A Little Bit More Ebook Magic…..
This post is a follow-on from the post I published a couple of weeks ago explaining how to add social media share buttons to your ebook.
Since publishing it, I’ve realised I omitted two things from that article:
- How to create a LinkedIn Share button - I have one of my readers, Timo Kiander of Productive Superdad to thank for prompting me about this.
- How to create hyperlinks in PDF footers - when producing my own book, I discovered the hyperlinks I created in Word worked fine when I converted the document to PDF – except for those in the footer.
I’ve figured out the solutions to both of these, so without further ado, here we go:
How to Create a LinkedIn Share Button for Your Ebook
Check out my previous post on social media share buttons for the basic instructions. In order to create a LinkedIn button, you’ll need to source an appropriate image (unless you just want to use a text link). Then create the hyperlink for the image or text using the following formula:
Simply replace the text in red with the url of your own landing page (do NOT leave a space after the equals sign). The link should lead you to something like this:
If the person clicking on the link is not logged in to LinkedIn, they will be asked to do so, and to register for an account if necessary, before being taken to this share box.
How to Make Hyperlinks Work in PDF Footers
Another discovery I made while creating my ebook was that hyperlinks in the footer sections of the Word document disappeared when I converted it to PDF. Links in the main body of the document worked just fine in the PDF version, but the links I’d created in the footer were as dead as the proverbial Dodo. Very annoying!
I’ve found three fixes for this, thanks to a discussion I found on the microsoft community forum about how to create a clickable html link in a pdf footer – a discussion started by none other than my good friend Barry Wells.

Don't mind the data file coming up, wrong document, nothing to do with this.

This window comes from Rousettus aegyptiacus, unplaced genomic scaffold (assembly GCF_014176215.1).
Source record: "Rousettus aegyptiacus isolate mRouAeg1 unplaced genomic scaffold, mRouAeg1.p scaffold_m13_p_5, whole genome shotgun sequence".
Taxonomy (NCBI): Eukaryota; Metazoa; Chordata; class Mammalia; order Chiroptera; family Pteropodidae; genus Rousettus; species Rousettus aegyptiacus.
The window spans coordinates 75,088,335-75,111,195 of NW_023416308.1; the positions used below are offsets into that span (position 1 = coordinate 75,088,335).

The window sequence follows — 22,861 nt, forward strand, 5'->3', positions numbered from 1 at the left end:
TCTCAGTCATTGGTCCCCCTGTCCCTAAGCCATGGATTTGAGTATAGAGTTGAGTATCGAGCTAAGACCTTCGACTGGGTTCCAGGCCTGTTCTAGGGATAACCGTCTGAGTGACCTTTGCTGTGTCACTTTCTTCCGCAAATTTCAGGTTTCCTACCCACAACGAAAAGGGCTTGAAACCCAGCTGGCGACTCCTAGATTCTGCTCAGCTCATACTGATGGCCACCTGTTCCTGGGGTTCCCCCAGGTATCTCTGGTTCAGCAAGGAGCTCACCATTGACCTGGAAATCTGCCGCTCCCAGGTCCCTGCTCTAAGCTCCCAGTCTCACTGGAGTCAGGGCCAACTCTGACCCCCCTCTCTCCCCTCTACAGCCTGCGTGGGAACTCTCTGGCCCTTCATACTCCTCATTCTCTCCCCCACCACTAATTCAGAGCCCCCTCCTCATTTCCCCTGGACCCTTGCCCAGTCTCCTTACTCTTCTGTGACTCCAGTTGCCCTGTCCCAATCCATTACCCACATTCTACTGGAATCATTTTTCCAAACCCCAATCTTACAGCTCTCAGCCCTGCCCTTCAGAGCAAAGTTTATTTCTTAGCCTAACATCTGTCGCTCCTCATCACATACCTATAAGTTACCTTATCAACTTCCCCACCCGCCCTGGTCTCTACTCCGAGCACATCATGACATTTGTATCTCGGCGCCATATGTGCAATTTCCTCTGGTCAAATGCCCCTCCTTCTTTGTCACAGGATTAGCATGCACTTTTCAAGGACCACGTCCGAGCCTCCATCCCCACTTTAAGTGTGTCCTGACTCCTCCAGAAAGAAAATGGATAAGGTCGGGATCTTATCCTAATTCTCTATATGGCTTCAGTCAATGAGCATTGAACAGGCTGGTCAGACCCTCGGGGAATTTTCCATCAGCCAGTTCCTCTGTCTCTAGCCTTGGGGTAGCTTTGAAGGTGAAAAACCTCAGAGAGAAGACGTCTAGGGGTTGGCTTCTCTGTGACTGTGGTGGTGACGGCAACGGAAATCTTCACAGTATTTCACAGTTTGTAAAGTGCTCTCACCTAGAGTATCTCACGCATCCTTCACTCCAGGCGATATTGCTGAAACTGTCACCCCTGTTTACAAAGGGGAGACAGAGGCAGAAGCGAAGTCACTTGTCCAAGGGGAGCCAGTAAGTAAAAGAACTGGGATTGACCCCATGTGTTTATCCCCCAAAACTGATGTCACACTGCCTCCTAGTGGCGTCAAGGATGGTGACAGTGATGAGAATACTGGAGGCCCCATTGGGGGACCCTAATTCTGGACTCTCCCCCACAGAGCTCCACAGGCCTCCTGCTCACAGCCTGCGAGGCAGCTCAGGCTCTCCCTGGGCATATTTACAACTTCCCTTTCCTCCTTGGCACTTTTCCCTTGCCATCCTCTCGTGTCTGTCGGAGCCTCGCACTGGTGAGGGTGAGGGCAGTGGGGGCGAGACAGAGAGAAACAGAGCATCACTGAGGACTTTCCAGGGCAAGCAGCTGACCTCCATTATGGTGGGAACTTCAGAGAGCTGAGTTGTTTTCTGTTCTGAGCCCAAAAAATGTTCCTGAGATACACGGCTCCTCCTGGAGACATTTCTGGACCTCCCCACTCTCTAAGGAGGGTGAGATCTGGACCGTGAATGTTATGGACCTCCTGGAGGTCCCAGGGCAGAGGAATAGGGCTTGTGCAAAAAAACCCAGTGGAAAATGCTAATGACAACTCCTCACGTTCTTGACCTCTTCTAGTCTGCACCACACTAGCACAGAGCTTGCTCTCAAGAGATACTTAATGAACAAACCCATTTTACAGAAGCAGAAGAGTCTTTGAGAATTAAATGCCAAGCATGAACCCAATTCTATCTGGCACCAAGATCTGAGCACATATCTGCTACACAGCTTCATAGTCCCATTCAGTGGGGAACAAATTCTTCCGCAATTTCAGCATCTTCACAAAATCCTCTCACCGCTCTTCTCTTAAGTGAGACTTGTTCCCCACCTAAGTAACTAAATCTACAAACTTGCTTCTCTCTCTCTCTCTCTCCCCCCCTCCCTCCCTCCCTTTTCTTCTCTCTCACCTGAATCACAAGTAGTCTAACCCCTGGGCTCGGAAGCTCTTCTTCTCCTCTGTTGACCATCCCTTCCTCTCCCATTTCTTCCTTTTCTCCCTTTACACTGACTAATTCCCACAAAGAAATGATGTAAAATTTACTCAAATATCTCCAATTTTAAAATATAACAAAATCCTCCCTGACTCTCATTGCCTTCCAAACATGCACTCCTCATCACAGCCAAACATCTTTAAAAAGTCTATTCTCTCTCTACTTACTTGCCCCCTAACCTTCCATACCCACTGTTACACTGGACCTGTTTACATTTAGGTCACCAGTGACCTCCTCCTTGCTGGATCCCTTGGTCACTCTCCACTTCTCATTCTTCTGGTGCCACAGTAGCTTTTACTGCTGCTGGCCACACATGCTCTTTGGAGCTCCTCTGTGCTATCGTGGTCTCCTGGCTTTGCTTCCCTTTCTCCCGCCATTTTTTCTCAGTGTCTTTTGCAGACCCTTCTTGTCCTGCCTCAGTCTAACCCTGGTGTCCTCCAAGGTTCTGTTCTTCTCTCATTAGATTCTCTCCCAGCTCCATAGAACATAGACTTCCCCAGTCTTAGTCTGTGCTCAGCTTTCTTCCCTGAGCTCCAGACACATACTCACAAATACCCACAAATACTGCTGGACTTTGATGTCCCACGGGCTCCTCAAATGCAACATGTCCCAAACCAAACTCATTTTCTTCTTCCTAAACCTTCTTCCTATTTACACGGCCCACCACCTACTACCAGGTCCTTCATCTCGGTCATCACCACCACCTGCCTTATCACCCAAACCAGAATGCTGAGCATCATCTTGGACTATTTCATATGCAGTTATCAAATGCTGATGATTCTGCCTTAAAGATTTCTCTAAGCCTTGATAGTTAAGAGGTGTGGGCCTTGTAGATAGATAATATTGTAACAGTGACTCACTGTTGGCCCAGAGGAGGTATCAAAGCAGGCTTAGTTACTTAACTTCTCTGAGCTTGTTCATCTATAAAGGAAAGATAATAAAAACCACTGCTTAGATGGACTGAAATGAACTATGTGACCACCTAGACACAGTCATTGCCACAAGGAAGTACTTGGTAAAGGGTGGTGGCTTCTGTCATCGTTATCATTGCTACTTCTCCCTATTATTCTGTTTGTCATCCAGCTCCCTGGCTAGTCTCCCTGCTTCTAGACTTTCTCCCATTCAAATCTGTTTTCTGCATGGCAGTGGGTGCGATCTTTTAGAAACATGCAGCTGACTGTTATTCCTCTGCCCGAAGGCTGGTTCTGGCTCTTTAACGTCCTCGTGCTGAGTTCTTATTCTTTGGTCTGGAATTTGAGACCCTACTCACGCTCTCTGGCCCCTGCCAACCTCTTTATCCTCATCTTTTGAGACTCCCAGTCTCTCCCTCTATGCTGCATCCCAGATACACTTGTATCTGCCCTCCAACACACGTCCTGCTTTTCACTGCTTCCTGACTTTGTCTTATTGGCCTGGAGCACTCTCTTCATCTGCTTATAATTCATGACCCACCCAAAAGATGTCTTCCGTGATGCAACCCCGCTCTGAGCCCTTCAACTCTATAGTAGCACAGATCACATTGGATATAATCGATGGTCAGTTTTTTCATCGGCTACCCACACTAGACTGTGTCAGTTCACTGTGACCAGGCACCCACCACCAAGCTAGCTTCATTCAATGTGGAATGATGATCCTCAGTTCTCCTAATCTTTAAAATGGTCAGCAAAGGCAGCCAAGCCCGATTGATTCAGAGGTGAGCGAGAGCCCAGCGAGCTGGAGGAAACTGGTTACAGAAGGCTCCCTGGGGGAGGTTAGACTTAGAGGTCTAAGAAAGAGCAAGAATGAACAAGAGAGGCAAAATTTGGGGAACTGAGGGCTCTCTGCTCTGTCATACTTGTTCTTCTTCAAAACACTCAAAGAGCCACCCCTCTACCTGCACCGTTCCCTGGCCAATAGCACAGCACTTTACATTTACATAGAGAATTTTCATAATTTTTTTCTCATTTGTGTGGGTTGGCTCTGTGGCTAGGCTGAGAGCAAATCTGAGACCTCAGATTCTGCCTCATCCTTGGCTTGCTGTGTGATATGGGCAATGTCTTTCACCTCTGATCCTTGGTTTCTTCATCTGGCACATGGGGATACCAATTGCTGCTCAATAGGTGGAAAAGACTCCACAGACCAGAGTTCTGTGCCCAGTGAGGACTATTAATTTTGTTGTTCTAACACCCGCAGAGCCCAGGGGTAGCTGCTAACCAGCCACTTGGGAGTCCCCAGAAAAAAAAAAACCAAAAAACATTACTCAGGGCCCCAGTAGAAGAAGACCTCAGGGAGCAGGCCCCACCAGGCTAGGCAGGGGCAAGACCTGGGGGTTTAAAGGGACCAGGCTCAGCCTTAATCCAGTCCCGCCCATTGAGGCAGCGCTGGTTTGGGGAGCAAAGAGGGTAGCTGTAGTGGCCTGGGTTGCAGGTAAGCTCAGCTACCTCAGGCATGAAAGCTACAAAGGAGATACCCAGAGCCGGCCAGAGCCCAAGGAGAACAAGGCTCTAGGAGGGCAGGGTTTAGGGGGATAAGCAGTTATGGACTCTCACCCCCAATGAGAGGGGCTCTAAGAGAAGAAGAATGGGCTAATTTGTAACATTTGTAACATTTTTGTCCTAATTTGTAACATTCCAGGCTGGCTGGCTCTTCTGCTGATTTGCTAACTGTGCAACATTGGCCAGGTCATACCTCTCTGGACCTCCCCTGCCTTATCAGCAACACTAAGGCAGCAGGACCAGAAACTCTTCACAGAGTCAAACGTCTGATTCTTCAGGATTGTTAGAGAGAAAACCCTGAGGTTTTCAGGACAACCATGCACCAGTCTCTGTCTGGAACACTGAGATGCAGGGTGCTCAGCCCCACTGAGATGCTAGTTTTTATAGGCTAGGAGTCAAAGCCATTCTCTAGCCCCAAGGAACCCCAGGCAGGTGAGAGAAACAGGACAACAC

If you’re converting a Word document to PDF and want links in the footer section to work, these are your options:
- Use the full url you’re linking to as the link text in the footer, e.g. “http://writeclever.com”. This is my least favourite of the three solutions, because it doesn’t look very pretty – but it’s simple and it does work. Not much good if you want to use an image or logo for the link, though.
- Put the link text or image in a text box inside the footer – the link then works when converted to PDF. This is my second favourite solution – it looks ok, but it’s a bit of a hassle.
- I’ve saved the best until last. Create the link in the footer as you would any other link. Then, when you save the Word document as PDF, select “Options” from the first dialogue box:
The following box will appear:
Untick the box (marked with the red arrow) labelled “Document structure tags for accessibility”. Then click OK and go ahead and save it as a PDF. I don’t have the first clue what structure tags are or why this works, but it does! I’m not sure if this option’s available with all versions of Word – this is from my experience using Word 2010.
This is how I created the links for the footer in my ebook, which looks like this:
If you’re producing an ebook, you may well want to put some attractive links in the footer, so I hope you’ll find this useful.
Over to you:
Do you have any questions about creating ebooks, or tips from your own experience you’d like to share?
I always love to hear from you, so please leave a comment below if you’d like to leave me some feedback.
And if you think your friends and followers might be interested in this, please don’t forget to ‘share’
Filed under: Techie Tips
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